Employees are human and humans make mistakes. If the reason for an error remains unexplained, even corrective and preventive actions can fail to address the underlying conditions for the failure. Even seemingly small mistakes can lead to huge losses, as these cautionary tales from the manufacturing world show.
#1: In 1999, while building a satellite, NASA used the metric system while Lockheed Martin used the English system
In 1999, when building a Mars orbiter, a team of Lockheed Martin engineers used the English system of measurement, while the rest of the team used the metric system. Due to the use of two systems of measurement, navigation coordinates failed to transfer correctly from a spacecraft team in Denver to a lab in California. As a result, the $125 million orbiter was lost in space. Adjusting the loss to today’s dollars, this mistake would have costed NASA approximately $165.6 million today.
#2: Faulty sensors caused America’s most expensive jet to crash on takeoff
As per the Air Force, while on a practice flight in Guam, a B-2 stealth bomber, which was America’s most expensive jet, was destroyed when faulty sensors caused it to pitch up on takeoff, stall, and then crash. The bomber’s cost was $1.4 billion and was one of only 21 such aircraft in existence at the time. Although both pilots were able to eject to safety, the monetary loss was huge.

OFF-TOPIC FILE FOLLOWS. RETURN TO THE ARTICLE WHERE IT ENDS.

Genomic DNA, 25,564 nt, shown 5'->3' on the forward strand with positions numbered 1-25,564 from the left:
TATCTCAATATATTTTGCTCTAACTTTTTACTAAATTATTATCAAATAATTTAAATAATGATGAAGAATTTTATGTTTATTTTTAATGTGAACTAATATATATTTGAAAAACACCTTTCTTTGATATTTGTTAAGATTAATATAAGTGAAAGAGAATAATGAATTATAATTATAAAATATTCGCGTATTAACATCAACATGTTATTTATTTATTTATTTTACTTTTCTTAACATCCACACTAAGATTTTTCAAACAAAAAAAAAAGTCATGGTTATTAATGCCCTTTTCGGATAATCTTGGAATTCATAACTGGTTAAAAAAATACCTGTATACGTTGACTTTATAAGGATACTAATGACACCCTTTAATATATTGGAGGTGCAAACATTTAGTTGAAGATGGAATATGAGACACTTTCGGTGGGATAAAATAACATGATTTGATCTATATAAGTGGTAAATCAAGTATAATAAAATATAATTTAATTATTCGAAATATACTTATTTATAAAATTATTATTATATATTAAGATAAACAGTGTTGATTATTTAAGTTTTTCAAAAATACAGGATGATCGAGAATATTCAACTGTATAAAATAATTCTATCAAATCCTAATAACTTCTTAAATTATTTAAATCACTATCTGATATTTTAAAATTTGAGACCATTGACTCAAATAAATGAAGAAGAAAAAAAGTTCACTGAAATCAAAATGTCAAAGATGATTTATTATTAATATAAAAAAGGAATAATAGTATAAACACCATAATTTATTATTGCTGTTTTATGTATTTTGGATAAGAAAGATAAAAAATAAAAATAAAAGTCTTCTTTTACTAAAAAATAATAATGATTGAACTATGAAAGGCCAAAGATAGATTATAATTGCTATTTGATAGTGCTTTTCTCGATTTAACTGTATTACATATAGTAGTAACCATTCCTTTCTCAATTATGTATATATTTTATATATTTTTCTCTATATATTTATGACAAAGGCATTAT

#3: Safety inspectors forgot to replace a valve at the Piper Bravo oil rig
In July 1988, oil workers were evacuated from the Piper Bravo oil rig following an explosion. The explosion killed 167 of the 226 men working at the time. During a routine check, inspectors removed and replaced all safety valves, except for one, which was never put back. Unaware that the safety valve was missing, a worker pushed the start button, and gas began to leak out. Repair costs amounted to $3.4 billion.
#4: Equipment fault caused a £230 billion nuclear disaster
A tragedy that still sends shivers down the spines of many around the world, the Chernobyl nuclear power plant disaster was caused by an equipment failure in four reactors that went out of control during a test. The 1986 disaster cost a massive £230 billion in cleanup and in the value of lost farmland. The loss at today’s inflated rate stands at a staggering £464 billion, or 600 billion USD!
These mistakes have already happened. What’s important now is to learn from the mistakes and ensure that the same mistakes don’t happen again.
Are you aware of more of such mistakes, then do share with us.